Tuesday, November 29, 2016
Saturday, November 26, 2016
I adore glitter. I think as humans, when we see something shiny, we gravitate towards it. Lately the newest trend I have been noticing is glitter. However, it is being used in some really unique ways as of late and has a little more of a disheveled look to it. Today's post will be all about the history of glitter, glitter throughout the ages, and the latest trends in glitter makeup!
Evolution of Glitter
Place: Bernardsville,NEW JERSEY (i am from NJ so the pride is through the roof rn)
Evolution: A machinist by the name of Henry Ruschmann invented the process of grinding plastic. This resulted in large quantities of glitter and his company is still a large producer of it to this day!
Glitter Through the Ages
1930s/40s/50s: This was the era of costume in film! From flapper dresses to beautiful gowns, glitter and sparkle was seen as a the stuff of Hollywood magic.
1980s: Glitter use was definitely at an all time high during this time. From 80's hair metal bands to valley girls, glitter was used anywhere and everywhere (anyone else wish they were a teen in the 80s? no? just me? okay moving on......). I also commend the 80's hair metal bands for their overall use of makeup in general!
1990's: Having been an actual 90's kid myself, I can say glitter was POPPIN in the 90s. Brands like Bonne Bell and Lipsmackers made a variety of glitter infused lipglosses during this time. Once again Gwen Stefani was at the forefront of the glitter trend! The trendy store the Limited Too also put out a line of glitter makeup, glitter infused body sprays, and lotions just in case you didn't have enough glitter on yourself already.
Early 2000's: Who could forget the era of Pop Princesses? Britney, Christina, Ashanti, Pink, and Destiny's Child were all about glitter. However, I should mention the glitter of this time was a lot more frosty! Frosty hues of baby blue and silver were extremely popular during this time.
Today: Glitter had a brief hiatus for a while. I felt as though I was only seeing it among the makeup artist world. My former coworkers at Sephora rocked glitter, but glitter was a part of our everyday life because we practically lived in a makeup store. How about every day people? Well now its back and seen as tres chic among fashion elite.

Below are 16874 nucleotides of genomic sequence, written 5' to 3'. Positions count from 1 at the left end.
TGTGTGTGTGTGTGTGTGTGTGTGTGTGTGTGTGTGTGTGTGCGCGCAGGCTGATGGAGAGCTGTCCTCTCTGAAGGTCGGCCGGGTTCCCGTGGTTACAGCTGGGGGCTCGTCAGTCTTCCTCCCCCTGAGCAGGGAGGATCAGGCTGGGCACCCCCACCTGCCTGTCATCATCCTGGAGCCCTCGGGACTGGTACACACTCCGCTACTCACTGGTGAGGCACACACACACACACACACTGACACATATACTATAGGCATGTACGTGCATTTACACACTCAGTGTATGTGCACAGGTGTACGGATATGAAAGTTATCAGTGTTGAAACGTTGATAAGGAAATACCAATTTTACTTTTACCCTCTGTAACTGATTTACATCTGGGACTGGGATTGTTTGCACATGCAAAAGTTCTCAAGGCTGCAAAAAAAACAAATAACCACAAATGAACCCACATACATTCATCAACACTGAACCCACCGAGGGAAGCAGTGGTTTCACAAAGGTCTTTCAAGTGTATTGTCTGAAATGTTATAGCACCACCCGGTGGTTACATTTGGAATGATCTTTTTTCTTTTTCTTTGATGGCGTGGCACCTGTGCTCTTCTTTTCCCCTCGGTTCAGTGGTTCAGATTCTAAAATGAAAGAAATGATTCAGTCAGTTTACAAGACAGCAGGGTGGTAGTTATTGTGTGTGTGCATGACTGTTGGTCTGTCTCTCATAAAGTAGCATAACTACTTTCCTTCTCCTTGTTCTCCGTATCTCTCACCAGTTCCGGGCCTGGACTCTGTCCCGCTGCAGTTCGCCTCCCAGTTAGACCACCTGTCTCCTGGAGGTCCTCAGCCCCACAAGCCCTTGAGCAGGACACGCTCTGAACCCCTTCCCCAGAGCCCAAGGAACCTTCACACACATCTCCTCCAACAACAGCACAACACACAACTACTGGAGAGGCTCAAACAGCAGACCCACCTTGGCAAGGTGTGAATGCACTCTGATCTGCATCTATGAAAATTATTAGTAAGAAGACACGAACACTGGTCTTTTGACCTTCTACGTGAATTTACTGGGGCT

image found via IG @annesophiecosta
created on polyvore.com/gogogabz
Tuesday, November 22, 2016
Friday, November 18, 2016
When you hear the word chola, what do you think of? For me it is the makeup first, and the bad ass attitude second. I am not sure what order was intended but for me it's the signature brown lined lips, matte eye shadow, and cat eye that come to mind right away. As a kid, I devoured documentaries and shows about all walks of life. Growing up in the 90's, gang culture was at an all time high. As a result, television capitalized on this by featuring lots of shows on the subject matter. My favorite tv special was when they featured the chola aka homegirl. Their style fascinated me. So where did this aesthetic come from? We are gunna break it down in a good old history lesson..............
Where: Los Angeles,CA
When: Early 1940's, WWII era
The chola, originally called a "pachuca", movement was a direct result of the Mexican Repatriation, which was the illegal deportation of Mexican Americans, many of whom were already US born citizens, (the US has so many stains on its hands, its embarrassing). It was during this time that Mexican Americans began to rebel against forced assimilation. The men donned zoot suits, while the women embraced exaggerated teased hair, red lipstick, and tight sweaters and shorter skirts (at the time these looks were seen as controversial, nowadays not so much).
1960's, 70's and beyond:
This is where the gang attire began to appear. Gangs emerged as a way to promote family, pride, and a sense of identity. This served as a way to preserve the culture that they were told to abandon. Eventually the Chola attire changed to dickies pants, door knocker earrings, and converses. This practical style was adapted from the low-budget lifestyle of the community, which mainly consisted of blue collar workers.
In some ways, this style has faded for many but it still serves as a great sense of pride in the power of womanhood. Chola women were seen as powerful, tough, and equal counterparts to the cholos. These women did not just sit around looking stylish, they were an integral part of the community and could fight their own battles.